What Life Lessons Did Princess Diana Teach Queen Elizabeth II?
It’s been decades since Princess Diana tragically died in a car crash in Paris. But people have not forgotten the People’s Princess, as she’s known, or the legacy she left behind. One person who learned a lot from her death? Queen Elizabeth II herself.
The current Queen of England enjoys a decent amount of popularity. After all, she’s the longest reigning monarch in British history and even got to celebrate her Sapphire Jubilee – that’s 65 years on the throne – in 2017. The public is looking forward to her Platinum Jubilee in 2022, which would be another milestone event.
But despite her positive approval ratings now, it wasn’t always that way. People turned on the Queen following the death of Princess Diana and nothing has ever been the same since.
The relationship between the Queen and Diana was always tense
In many ways, Diana was the exact opposite of the traditional British monarchy. Where they were dignified and reserved, she was compassionate and effusive. They believed in a “stiff upper lip” while Diana was more likely to show the world her raw emotions. The people felt like they could connect with Diana. She came down to their level rather than ruling from a high throne. The distance between royals and commoners was nonexistent with Diana.
Diana’s death was a national tragedy
News of Diana’s death rocked the entire world, but no citizens were more upset than the British people. It was only a few days before the gates of Kensington Palace were positively blanketed with flowers, cards, candles, and stuffed animals as a tribute to their beloved princess. Sources estimate that more than one million bouquets were laid out in the days following her passing.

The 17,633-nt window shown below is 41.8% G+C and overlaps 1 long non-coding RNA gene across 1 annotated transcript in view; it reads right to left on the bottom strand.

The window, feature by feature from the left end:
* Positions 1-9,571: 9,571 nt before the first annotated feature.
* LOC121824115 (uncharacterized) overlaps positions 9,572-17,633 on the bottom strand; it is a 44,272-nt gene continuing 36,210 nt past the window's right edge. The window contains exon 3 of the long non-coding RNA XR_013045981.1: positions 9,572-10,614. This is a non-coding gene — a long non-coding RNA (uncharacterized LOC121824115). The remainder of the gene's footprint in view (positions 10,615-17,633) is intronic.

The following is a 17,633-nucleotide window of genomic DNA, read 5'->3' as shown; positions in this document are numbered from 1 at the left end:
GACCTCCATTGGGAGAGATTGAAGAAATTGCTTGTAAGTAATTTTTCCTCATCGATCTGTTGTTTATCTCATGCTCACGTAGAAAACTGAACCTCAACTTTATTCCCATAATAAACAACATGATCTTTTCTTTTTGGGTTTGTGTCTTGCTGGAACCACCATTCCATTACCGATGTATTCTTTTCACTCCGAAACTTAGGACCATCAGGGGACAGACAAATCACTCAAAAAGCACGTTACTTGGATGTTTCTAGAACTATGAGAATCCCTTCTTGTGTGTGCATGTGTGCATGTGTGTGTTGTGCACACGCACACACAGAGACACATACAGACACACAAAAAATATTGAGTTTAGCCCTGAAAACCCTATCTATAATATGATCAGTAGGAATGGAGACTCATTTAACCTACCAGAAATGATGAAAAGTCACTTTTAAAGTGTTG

British citizens cried openly in the streets and hugged one another. The line to sign a book of condolences stretched out for 11 hours, and somehow people kept standing in it. It was that important for them to say goodbye to Princess Di.
The royal family’s reaction angered the public
The royal family was on summer holiday at Balmoral in Scotland when Princess Diana died on August 31, 1997. They made the decision to stay at their summer home to protect the children, William and Harry, who were only 15 and 12 years old at the time.
Still, the public’s sadness quickly turned to anger when the Queen remained silent on the topic of Diana’s death. A few days after silence from the royal household, The Sun newspaper published a headline saying, “Where is our Queen? Where is her flag?” With so much public grieving taking place, the people could not understand the Queen’s silence and seclusion in the wake of the event.
The Queen made a heartfelt speech
Finally, on Friday, September 5, 1997, the queen spoke publicly in a surprisingly heartfelt speech.
Here’s what she said:
“What I say to you now, as your Queen and as a grandmother, I say from my heart. First, I want to pay tribute to Diana myself. She was an exceptional and gifted human being. In good times and bad, she never lost her capacity to smile and laugh, nor to inspire others with her warmth and kindness.
I admired and respected her — for her energy and commitment to others, and especially for her devotion to her two boys. This week at Balmoral, we have all been trying to help William and Harry come to terms with the devastating loss that they and the rest of us have suffered. No one who knew Diana will ever forget her. Millions of others who never met her, but felt they knew her, will remember her.
I for one believe that there are lessons to be drawn from her life and from the extraordinary and moving reaction to her death.”
The royal family was never the same again
After the death of Diana, the royal family was never the same again, and neither was the Queen. It seems that Queen Elizabeth took a cue from Diana and the outrage surrounding the Palace’s reaction to her death. She made a pointed effort to be more forthcoming, more emotional, and more present for the people from then on.
When a fire broke out in London’s Grenfell Tower in 2017, the Queen visited with residents who were affected and thank volunteers personally. A 17-year-old survivor named Rhianna Levi said, “The Queen looked like she had so much compassion when she was listening to me. We could talk to her. No-one was being blocked off by police. The Queen showed she cared.”
The new era of the British monarchy is a lot more relatable than it used to be, and the British people couldn’t be more pleased. It all started with Diana’s legacy and will continue as long as her memory stays alive.